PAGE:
This paper presents the results of applying neutron imaging methods to the gold bust of Marcus Aurelius, an analytical procedure that was carried out in 2006 at the Paul Scherrer Institut in Villigen (Switzerland). The results have produced a better understanding of the gold repoussé manufacturing techniques for large pieces.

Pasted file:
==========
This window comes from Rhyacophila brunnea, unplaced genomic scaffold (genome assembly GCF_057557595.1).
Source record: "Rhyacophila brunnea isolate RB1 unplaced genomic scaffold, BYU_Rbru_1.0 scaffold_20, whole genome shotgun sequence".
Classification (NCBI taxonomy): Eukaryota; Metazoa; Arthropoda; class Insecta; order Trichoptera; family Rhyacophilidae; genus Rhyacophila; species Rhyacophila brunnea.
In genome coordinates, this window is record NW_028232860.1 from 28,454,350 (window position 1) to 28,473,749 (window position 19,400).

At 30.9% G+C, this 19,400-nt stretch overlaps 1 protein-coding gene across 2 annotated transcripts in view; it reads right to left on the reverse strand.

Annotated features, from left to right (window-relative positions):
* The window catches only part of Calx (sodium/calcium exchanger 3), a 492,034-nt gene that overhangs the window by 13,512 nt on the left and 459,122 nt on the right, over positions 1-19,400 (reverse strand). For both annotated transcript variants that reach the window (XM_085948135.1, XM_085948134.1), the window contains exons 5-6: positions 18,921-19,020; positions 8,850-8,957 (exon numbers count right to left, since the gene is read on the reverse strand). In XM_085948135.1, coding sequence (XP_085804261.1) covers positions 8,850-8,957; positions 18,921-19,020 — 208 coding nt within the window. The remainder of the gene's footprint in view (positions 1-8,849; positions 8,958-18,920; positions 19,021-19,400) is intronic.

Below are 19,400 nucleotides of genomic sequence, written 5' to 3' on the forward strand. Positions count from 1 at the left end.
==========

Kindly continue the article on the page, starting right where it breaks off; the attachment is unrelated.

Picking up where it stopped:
Given the number of gold statues that existed at Rome and in its provinces, the preserved pieces represent only a tiny fraction; to recover the precious metal, most gold objects were eventually melted down, with the result that only a very small number of pieces are left. That scarcity explains our difficulties in studying the characteristics of this category. Just 6 gold busts of the Roman period have been documented. The bust of Marcus Aurelius was found in a sewer running beneath a sanctuary of Aventicum (figs. 1, 6a and 16). Then there is the bust of Septimius Severus discovered at Didymoteichon (NE Greece), a small fragment from the shoulder pteriges of a breastplated bust of the 2nd c. A.D. found at the fort of Dambach (Germany), the Late Roman head inserted into the 9th-10th c. statue of St. Fides in the Abbeye of Conques (France), and the much smaller busts of (possibly) Licinius I and of Licinius II probably of the early 4th c.